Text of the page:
You currently sit on several boards too. What do you hope to achieve with these roles?
As a Board Member, you have a fiduciary responsibility towards the company or organisation, and you’re required to give strategic input to ensure the business is positioned to meet its key objectives. I have focused on serving on the boards of corporate companies and organisations that have an impact on Africa, as I seek to use my career as a platform to cause some change on the continent. One of the honours and opportunities of serving on boards is to learn from the peers you’re serving with, and that has helped me create a network of experts and people I admire who have helped propel our work forward at the Foundation. One of the boards I truly cherish is Econet, the company my father started. It is a large reason we are able to help so many communities, and by sitting on the Board, I have an opportunity to steward those resources and continue his legacy.
Business, entrepreneurship and investment, all seem to play a huge role in your career. Is this why you were inspired to study your BSc Hons Banking and International Finance at Bayes Business School?
Interestingly, I had originally applied to study Accounting, but the School recommended I student Banking and International Finance, as they thought I was more suited to that programme. After the first year, I had the option to switch to Accounting, but I figured that Banking was it for me. I don’t think I would be able to do what I do today if I hadn’t studied the degree, especially International Finance, which goes hand in hand with philanthropy. In philanthropy, you have the space to creatively look at how to structure funding resources, and so it helps to understand finance. The best philanthropists understand money, and many of the biggest ones come from the finance sector in some shape or form. Philanthropy is not about giving money away it’s about how you structure finances to create an impact for people.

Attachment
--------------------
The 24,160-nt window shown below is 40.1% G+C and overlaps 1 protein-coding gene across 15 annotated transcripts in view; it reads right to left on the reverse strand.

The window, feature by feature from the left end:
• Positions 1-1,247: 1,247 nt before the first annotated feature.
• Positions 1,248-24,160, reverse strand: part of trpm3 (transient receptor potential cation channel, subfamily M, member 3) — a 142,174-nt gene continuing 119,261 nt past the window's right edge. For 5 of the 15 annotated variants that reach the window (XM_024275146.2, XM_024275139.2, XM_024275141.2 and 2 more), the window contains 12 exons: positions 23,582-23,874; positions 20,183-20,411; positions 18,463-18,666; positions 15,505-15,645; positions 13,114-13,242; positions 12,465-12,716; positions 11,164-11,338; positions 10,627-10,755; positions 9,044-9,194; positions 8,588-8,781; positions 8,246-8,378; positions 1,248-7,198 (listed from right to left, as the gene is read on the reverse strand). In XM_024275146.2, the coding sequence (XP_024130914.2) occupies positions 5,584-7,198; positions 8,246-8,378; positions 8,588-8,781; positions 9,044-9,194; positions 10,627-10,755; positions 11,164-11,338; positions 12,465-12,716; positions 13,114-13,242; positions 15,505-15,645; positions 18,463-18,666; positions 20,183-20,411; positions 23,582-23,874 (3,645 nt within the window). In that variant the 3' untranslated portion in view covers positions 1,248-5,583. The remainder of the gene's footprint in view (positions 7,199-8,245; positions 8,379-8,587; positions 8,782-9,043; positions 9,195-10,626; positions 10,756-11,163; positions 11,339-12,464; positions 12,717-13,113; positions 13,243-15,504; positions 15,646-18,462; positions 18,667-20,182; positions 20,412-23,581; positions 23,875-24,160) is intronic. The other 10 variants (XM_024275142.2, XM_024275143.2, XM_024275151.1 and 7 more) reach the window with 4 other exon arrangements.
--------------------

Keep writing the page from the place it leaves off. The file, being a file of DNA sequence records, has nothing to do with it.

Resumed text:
It would be great to learn more about your time at the Business School? Do you have any standout memories?
The Business school, from day one, prepared me for the working world. Unlike other universities, there weren’t any societies and sororities, your society was the city, and from the first day, it threw us into the deep end. The Business School is set as if you’re going to the office, there are very serious and professional people, but you could talk to anyone, which made it very accommodating. One of the things I appreciated is that because of the School’s reputation, we had the opportunity to spend time at some of the best banks in the world, an invaluable experience that I’ve taken with me throughout my career. The way that the School embraces the culture of London was also great. It helped us learn a global perspective of business rather than a local one. Being at City, University of London makes you a global thinker. One moment I would like to mention was a point when I was struggling with one of my classes and went to see the Dean of the programme. She said to me “if there were no ups and downs in life, it would not be life at all”. It motivated and encouraged me, and since I’ve seen every slump as a life experience and anticipated the ups.
Do you have any advice for others looking to follow in your footsteps?
The first is to be patient. Things are not always going to go according to plan, but have the courage to stick through it, and eventually, you will find a way. The second is to collaborate. The maxim ‘if you want to go far, go together’ is a good reminder that we have to rely on the support of others to achieve our goals. And finally, see every challenge as an opportunity, even if it is just to learn.
Thank you to Elizabeth for sharing her story and the invaluable work she does to improve the lives of other women.